Author: Sarah J. Maas
Genre: YA/NA Fantasy
Release Date: May 5, 2015
Synopsis: When nineteen-year-old huntress Feyre kills a wolf in the woods, a beast-like creature arrives to demand retribution for it. Dragged to a treacherous magical land she only knows about from legends, Feyre discovers that her captor is not an animal, but Tamlin–one of the lethal, immortal faeries who once ruled their world.
As she dwells on his estate, her feelings for Tamlin transform from icy hostility into a fiery passion that burns through every lie and warning she’s been told about the beautiful, dangerous world of the Fae. But an ancient, wicked shadow over the faerie lands is growing, and Feyre must find a way to stop it . . . or doom Tamlin–and his world–forever.
I have an interesting relationship with books by Sarah J. Maas. I can’t ever seem to decide how I feel about them. This isn’t really bad or good, I think. It is just what it is.
That being said, I really wanted to get my hands on A COURT OF THORNS AND ROSES. Why? Because I love BEAUTY AND THE BEAST and I’ll consume retellings like tea (and if you know me at all, you know I drink a lot of tea).
I have to admit, it’s been a few months since I read this book, and I also read it in one day. Yes, all 416 pages. There’s a lot to talk about, so let’s get started.
Okay, Feyre. I don’t really know what to think about you. My initial impression was that I didn’t like you, but I think I could like you so I’m going to give you another chance in the second book.
I think the best way to describe Feyre is bitter. She doesn’t have a good relationship with anyone in her family. When we meet her, she’s freezing in the forest hunting for food. She’s the only one willing to hunt for her family, the others are spoiled and still mourning the loss of their fortune. I did admire Feyre for this. She wasn’t into reclaiming the fortune her family once had, she just wants to paint.
While Feyre is in the forest, she kills a great wolf and later, Tamilin, a High Fey, comes to claim her for his own in exchange for his friends death, and take her to the Fey realm of Prythian where she will live forever (mwahahaha…except it’s not all that bad not because Tamilin lives in a palace and has tons of food and extravagance–exactly what Feyre had before her father went bankrupt).
In Prythian, Feyre learns there is a blight upon the land–a sickness–that’s driving many of the Fey out of the lands, and diminishing powers. All of this is a result of a masquerade (yes, masquerade) that occurred almost 50 years prior.
While in Prythian, Feyre is difficult–I don’t blame her for being difficult, really. She’s heard a lot of bad things about the Fey. Still, I think she trusts really soon and she thinks about escaping a lot, but doesn’t actually try to escape. Instead, she captures a Suriel in the forest and demands answers from him. The Suriel tells her to stay with the High Lord (Tamilin), but offers no explanation other than she’ll be safe with him (contrary to what all the humans have said about fey, though Tamilin has really given her no reason to believe otherwise). After this encounter, Feyre just seems convinced that she needs to contact her family to warn them of the possible danger that might come to the human realm because of the blight.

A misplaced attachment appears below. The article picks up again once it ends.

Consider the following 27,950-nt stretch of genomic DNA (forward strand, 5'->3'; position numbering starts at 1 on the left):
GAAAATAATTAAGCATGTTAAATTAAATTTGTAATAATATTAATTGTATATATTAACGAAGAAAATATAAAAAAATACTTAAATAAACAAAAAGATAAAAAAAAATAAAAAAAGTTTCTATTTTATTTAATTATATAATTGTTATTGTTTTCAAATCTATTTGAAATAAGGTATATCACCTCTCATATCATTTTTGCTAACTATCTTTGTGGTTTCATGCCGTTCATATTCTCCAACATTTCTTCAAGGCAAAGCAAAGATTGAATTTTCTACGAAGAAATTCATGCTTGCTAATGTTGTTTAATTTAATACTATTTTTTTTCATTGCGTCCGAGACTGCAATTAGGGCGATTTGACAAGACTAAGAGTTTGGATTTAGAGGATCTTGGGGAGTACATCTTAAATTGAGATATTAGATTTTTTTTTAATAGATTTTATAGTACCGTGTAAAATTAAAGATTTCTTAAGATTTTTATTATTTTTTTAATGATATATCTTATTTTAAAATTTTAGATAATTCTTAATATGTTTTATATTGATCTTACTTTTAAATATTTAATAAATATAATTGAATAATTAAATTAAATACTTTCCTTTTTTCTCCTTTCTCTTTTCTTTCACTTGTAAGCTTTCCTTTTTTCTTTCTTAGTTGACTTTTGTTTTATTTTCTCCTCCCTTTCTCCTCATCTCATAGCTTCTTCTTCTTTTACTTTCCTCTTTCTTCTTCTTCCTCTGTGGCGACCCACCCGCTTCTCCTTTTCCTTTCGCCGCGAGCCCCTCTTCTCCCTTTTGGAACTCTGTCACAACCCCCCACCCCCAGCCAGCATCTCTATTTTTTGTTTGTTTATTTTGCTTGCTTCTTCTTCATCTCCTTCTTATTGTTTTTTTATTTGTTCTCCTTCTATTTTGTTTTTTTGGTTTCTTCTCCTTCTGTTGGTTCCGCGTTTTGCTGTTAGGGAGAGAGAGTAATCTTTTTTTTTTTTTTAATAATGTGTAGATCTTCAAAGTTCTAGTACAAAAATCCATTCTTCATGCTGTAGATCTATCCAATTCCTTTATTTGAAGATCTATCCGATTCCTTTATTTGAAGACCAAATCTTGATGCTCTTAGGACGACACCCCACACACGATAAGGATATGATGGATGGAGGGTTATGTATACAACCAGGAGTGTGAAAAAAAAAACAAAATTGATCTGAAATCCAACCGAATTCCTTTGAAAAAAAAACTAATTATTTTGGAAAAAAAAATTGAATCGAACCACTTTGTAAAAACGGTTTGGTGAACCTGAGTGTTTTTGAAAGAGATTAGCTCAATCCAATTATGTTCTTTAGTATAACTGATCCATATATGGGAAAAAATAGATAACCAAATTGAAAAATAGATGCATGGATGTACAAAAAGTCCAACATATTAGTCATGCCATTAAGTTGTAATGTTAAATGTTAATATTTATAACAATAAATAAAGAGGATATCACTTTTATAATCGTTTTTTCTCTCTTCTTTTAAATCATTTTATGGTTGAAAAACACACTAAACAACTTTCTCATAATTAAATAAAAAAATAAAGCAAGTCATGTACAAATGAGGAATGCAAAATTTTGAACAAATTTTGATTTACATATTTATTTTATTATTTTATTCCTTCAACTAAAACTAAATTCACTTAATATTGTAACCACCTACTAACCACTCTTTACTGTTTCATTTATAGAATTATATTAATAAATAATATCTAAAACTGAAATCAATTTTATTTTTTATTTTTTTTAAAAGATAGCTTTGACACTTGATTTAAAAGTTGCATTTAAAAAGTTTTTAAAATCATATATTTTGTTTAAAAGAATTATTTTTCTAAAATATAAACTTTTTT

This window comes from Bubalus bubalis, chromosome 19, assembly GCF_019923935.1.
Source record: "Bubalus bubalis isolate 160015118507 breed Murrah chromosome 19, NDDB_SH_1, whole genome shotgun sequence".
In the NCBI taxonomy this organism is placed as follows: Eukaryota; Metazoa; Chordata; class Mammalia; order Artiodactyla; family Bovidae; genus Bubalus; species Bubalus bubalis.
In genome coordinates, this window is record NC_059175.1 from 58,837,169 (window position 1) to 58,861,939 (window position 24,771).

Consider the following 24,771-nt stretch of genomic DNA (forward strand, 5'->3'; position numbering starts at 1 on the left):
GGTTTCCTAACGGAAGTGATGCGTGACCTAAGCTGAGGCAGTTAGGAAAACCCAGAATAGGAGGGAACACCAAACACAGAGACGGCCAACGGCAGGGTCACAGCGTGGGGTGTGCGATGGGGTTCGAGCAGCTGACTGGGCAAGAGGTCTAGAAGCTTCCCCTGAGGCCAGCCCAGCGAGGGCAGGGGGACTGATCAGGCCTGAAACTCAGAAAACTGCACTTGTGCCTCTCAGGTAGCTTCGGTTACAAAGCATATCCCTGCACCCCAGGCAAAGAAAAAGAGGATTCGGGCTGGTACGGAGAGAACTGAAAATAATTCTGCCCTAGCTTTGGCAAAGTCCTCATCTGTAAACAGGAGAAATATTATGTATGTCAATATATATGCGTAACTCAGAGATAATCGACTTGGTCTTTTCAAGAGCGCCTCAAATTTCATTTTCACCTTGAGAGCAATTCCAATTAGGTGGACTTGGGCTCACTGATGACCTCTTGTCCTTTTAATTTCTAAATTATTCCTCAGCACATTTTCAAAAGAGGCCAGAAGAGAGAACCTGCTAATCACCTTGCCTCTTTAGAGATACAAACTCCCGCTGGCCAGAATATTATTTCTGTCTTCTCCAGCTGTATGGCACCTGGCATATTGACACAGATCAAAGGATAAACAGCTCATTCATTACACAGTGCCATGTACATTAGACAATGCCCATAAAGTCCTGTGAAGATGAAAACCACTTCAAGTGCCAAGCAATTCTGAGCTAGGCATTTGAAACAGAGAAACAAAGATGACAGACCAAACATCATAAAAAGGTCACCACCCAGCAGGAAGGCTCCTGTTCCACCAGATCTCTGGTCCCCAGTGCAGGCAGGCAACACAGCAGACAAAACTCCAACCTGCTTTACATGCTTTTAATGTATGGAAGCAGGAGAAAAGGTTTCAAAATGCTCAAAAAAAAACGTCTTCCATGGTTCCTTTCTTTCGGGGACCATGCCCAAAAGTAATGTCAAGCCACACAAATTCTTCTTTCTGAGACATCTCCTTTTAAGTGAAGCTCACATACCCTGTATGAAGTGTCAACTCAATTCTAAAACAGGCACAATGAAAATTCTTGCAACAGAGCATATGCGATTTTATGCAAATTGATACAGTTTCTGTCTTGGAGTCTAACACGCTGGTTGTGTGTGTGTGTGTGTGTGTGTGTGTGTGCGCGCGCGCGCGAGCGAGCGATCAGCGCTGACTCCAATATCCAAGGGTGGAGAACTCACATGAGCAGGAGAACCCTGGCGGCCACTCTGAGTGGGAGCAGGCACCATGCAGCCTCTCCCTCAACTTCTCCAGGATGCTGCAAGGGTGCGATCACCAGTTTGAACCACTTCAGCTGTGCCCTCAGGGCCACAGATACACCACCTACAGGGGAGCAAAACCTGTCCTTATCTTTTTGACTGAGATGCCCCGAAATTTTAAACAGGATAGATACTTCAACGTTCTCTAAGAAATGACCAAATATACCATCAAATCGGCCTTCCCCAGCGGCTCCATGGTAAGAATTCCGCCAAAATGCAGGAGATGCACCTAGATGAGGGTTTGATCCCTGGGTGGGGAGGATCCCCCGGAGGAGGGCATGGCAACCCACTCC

Honestly, as far as Feyre is concerned, her character doesn’t become really kickass until the end. The last few chapters of this book are for Feyre, and they’re great…I just wish it hadn’t taken so long.
Now, Tamilin. I like you. I don’t really know why–maybe it’s because you’re sort of mysterious and you disappear for spans of time and come back all bloodied like you’ve been in a battle that we never see (that I really want to see, actually, because that’s more interesting than reading about Feyre painting) and you wear that mask all the time, even if it’s not by choice. You sort of remind me of a Robin Hood or something–the last of the High Lords, holding out against the evil Amarantha. You’re broody and sort of melancholy. I guess I get it. I think you can embrace your power more, so I hope that actually happens in the second book.
Lastly, as far as characters go, I want to say–Rhysand, I don’t know if I like you. I think I’m supposed to like you, like…you’re supposed to have redeeming qualities or something but I just think you’re sorta of creepy. And for God’s Sake, I really hope this isn’t turning into a love triangle between you, Feyre, and Tamilin because *eye roll* no.
The beginning of this book is slow. I felt like Maas was trying too hard, especially since I’ve read the Throne of Glass series and it wasn’t as…annoyingly descriptive. Don’t get me wrong–I love description, but in this book, it was just frustrating. I skipped pages, though I hate to admit it.
I liked the world-building in this book. I like to refer to it as ‘light’ world-building–it’s not overbearing, and it’s not non-existent…sort of like the perfect mix. The world of Prythian is really interesting and the dynamics of the Fey, while typical, are still interesting.
Overall, I liked A COURT OF THORNS AND ROSES, and I’ll definitely read the second one.
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